As the U.S. dollar index (DXY) fell to a low of 89 on Tuesday and the following Thursday, the U.S. currency was hovering at a low level again. This is the third time since April 2018 that DXY has been so weak, and some analysts believe that the currency may fall even lower.

The RSI level indicates that the US dollar is “a bit too long”, indicating an “oversold” area

After the Covid-19 guidelines have shaken the global economy and caused severe damage to the supply chain, analysts and economists have been expressing concerns about the U.S. dollar last year. After more than 12 months of mandatory coronavirus requirements and business closures, the US economy is still very difficult to recover.

Market Insider researcher Ben Winck recently explained that analysts are confused by the “stumbling block” of the U.S. economy because “experts have seriously misjudged the labor market.” In addition, the U.S. dollar has fallen for two consecutive months, down 3.7% since the end of March. .

The U.S. dollar fell to a three-year low, the U.S. dollar may fall by 10%, and the Fed is still not ready to reduce quantitative easing

On Tuesday, the U.S. dollar index (DXY) slipped to 89, a data point that the U.S. dollar has not touched in three years since April 2018. This is the lowest level of DXY since February, and it will quickly reach 89 in December 2020. . The DXY chart also shows that two days after Thursday morning (EST), the dollar touched 89 again.

As early as April 2018, shortly after DXY fell to 89, the U.S. dollar soared to new heights. However, analysts predict that this time the U.S. dollar may fall further from $89 by 10%. Rich Dvorak, an analyst at, further explained that the U.S. dollar looks “expanded” and “oversold”.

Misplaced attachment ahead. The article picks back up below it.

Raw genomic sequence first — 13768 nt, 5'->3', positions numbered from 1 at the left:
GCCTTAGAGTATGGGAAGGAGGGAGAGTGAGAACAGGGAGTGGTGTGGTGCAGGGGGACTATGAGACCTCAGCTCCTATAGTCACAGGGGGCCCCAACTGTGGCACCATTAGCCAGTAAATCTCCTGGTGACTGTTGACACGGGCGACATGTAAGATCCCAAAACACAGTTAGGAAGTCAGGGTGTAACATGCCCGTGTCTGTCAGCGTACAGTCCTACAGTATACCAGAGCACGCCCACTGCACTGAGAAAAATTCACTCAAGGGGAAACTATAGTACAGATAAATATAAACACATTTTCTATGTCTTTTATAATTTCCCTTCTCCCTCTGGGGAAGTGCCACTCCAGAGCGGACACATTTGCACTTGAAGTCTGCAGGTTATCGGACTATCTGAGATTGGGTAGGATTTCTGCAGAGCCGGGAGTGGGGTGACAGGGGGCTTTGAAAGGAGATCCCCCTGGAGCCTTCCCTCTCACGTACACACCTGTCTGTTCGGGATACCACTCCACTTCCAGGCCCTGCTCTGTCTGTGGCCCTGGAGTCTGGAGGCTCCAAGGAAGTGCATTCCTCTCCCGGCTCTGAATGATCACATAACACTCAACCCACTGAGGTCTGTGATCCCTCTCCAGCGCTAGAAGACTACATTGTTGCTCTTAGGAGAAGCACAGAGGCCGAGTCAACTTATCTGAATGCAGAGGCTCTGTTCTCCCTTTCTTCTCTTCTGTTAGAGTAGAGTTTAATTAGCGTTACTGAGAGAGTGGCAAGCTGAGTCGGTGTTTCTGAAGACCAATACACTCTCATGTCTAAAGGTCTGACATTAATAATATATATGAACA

Dvorak wrote when the DXY touched 89 on Tuesday: “As the relative strength index tends to be’oversold’, the dollar’s gains against the dollar have expanded. In addition, the dollar bulls seem to have two obvious technical support levels that may be Defend. The first is the 89. 70 price level of the DXY index, which was supported by the February 25 swing low.” Dvorak added.’s market strategist continued:

The Bollinger Band at the bottom may also help ease the selling pressure of the dollar. However, invalidating the technical support provided by the 89.70 price level may open the door for dollar bears to target the January 6 swing low.

The U.S. dollar fell to a three-year low, the U.S. dollar may fall by 10%, and the Fed is still not ready to reduce quantitative easing

U.S. Treasury bonds continue to stagnate, and British bonds are bullish due to the reduction in quantitative easing policies

Since Dvorak and many market strategists have noticed this trend, the negative value of the dollar has also put bond yields in a corner. Dvorak further pointed out that the weakness of the U.S. dollar was attributed to “weakening U.S. Treasury yields due to reduced concerns about the Fed’s gradual shrinking.”

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The financial publication Barron’s explained that the U.S. dollar was at a “critical level” near $89, and the 10-year U.S. Treasury bond fell to 1.65% from 1.75% on March 31. However, in Europe and the United Kingdom, the recovery has improved slightly as the percentage of 10-year bonds in the United Kingdom has increased.

In a conversation with Barron’s, the founder of Sevens Report Research, Tom Essaye emphasized how the Bank of England (BoE) curbed quantitative easing (QE) policy.